Cost of liberation: Polygamy danger looms over Libyan women

When the Libyan uprising began, many women enthusiastically took part, marching alongside men and aspiring to greater freedoms. But now they may have to pay for that liberation by losing their rights.

­The head of the Libyan Women's Union says the Arab Spring was the single most important step toward gender equality in a largely patriarchal society.

“Women helped the revolution and the revolution helped them. There are several women in the new government now. And we need to hold on to these achievements. We can't give them back.”

But what seemed to be the path to women`s emancipation turned out to be leading to the deprivation of their rights, as the head of Libya’s transitional government is promising to bring back polygamy.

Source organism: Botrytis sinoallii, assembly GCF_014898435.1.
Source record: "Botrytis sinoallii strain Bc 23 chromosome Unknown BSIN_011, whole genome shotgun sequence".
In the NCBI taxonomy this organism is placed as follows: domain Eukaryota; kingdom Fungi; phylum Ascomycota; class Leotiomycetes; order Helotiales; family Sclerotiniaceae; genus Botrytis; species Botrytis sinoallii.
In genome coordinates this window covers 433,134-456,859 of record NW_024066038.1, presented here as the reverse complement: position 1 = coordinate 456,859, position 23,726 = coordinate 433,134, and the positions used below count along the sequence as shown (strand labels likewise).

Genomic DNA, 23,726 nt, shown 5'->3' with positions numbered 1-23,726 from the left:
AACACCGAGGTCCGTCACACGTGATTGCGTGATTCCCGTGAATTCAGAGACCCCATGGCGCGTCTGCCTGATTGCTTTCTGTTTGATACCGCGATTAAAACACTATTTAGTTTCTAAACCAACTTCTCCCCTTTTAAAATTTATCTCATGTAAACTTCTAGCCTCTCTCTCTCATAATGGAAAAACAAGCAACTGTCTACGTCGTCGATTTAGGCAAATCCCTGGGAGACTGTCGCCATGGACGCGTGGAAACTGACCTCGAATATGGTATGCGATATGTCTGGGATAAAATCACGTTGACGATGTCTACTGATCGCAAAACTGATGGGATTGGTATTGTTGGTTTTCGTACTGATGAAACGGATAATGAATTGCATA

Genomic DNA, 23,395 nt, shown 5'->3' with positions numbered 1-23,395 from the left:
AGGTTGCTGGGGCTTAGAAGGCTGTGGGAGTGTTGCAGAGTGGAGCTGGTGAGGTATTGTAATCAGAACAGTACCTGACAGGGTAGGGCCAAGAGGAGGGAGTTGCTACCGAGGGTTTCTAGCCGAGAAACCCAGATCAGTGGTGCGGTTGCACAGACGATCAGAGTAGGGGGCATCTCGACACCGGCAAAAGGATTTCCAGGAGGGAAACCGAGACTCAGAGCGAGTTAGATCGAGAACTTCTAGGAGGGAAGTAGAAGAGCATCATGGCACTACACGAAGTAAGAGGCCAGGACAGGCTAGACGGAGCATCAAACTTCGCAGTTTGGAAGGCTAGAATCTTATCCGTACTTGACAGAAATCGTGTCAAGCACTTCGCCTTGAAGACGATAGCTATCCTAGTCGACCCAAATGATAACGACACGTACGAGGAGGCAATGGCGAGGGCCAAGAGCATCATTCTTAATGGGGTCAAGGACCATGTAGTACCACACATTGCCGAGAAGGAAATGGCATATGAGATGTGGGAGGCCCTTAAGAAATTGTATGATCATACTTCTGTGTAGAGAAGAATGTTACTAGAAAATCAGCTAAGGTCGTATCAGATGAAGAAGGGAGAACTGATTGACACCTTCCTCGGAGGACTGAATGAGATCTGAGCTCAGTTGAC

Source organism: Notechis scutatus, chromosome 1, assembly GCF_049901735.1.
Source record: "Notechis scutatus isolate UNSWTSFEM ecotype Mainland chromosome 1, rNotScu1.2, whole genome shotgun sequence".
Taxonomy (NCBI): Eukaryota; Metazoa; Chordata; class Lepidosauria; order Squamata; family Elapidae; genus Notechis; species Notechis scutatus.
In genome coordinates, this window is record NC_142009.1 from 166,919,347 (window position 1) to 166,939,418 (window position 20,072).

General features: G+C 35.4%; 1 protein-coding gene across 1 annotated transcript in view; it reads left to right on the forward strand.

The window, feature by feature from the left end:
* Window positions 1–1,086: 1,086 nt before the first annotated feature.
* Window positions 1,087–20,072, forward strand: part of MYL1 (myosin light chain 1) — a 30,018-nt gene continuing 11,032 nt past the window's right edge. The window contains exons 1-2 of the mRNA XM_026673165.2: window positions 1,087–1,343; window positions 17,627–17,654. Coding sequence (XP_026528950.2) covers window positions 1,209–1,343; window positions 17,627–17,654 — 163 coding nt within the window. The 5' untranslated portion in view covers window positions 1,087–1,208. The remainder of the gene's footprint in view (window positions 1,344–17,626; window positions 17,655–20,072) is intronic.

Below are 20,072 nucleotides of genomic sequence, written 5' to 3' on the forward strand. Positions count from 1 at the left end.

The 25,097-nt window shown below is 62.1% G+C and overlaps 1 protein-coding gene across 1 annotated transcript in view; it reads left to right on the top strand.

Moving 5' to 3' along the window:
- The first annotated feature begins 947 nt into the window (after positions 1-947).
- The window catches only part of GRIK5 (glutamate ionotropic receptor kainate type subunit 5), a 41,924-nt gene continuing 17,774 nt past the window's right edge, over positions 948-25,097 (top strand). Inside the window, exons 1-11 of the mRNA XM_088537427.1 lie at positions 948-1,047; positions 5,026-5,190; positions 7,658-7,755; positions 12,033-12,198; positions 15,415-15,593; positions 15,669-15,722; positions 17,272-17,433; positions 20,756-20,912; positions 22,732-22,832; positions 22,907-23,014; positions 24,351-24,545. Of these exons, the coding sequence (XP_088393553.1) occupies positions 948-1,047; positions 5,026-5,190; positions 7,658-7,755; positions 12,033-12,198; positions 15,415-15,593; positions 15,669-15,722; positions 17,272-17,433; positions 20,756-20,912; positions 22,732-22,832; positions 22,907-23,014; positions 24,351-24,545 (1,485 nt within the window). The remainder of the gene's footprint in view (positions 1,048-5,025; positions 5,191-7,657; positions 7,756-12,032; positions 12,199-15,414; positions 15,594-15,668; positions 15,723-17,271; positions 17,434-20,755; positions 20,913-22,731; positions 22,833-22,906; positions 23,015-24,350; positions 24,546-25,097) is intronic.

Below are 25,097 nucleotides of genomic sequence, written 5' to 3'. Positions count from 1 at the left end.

“The rule that limited the number of wives to one is against Sharia law and it should be banned,” Abdel Jalil stated.

The proposal is seen as an attempt to curry favor with Libya's all-powerful militia and to encourage them to settle back into a peaceful life.

And while the proposal has been welcomed by many Libyan men, women are now puzzled over the prospects the revolution has brought them.

Under Gaddafi’s rule polygamy was banned and husbands were forbidden to restrict their wives' mobility. By 2006 more than a quarter of Libyan women were working.

If legalized, polygamy will not just deprive women of their rights, but may also pave the way for further restrictions on their lives.